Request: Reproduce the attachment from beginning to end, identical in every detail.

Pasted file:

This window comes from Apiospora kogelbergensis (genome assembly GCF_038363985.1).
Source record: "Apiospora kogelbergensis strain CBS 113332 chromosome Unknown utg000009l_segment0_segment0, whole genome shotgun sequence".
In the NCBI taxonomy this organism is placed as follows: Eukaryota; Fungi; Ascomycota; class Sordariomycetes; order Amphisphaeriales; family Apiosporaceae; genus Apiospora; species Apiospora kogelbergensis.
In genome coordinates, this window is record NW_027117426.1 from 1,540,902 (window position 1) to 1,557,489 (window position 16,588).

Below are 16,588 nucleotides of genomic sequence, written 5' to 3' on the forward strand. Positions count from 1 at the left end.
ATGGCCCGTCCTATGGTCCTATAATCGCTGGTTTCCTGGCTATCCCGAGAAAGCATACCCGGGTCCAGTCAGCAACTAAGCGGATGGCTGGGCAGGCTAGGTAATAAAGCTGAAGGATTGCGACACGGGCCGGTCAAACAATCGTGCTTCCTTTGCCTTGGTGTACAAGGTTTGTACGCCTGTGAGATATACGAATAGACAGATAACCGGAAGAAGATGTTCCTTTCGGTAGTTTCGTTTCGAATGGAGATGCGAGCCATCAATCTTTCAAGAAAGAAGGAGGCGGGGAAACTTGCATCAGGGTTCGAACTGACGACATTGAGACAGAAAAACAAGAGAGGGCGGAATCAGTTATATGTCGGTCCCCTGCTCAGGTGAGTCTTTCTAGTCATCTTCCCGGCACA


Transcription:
This window comes from Apiospora kogelbergensis (genome assembly GCF_038363985.1).
Source record: "Apiospora kogelbergensis strain CBS 113332 chromosome Unknown utg000009l_segment0_segment0, whole genome shotgun sequence".
In the NCBI taxonomy this organism is placed as follows: Eukaryota; Fungi; Ascomycota; class Sordariomycetes; order Amphisphaeriales; family Apiosporaceae; genus Apiospora; species Apiospora kogelbergensis.
In genome coordinates, this window is record NW_027117426.1 from 1,540,902 (window position 1) to 1,557,489 (window position 16,588).

Below are 16,588 nucleotides of genomic sequence, written 5' to 3' on the forward strand. Positions count from 1 at the left end.
ATGGCCCGTCCTATGGTCCTATAATCGCTGGTTTCCTGGCTATCCCGAGAAAGCATACCCGGGTCCAGTCAGCAACTAAGCGGATGGCTGGGCAGGCTAGGTAATAAAGCTGAAGGATTGCGACACGGGCCGGTCAAACAATCGTGCTTCCTTTGCCTTGGTGTACAAGGTTTGTACGCCTGTGAGATATACGAATAGACAGATAACCGGAAGAAGATGTTCCTTTCGGTAGTTTCGTTTCGAATGGAGATGCGAGCCATCAATCTTTCAAGAAAGAAGGAGGCGGGGAAACTTGCATCAGGGTTCGAACTGACGACATTGAGACAGAAAAACAAGAGAGGGCGGAATCAGTTATATGTCGGTCCCCTGCTCAGGTGAGTCTTTCTAGTCATCTTCCCGGCACA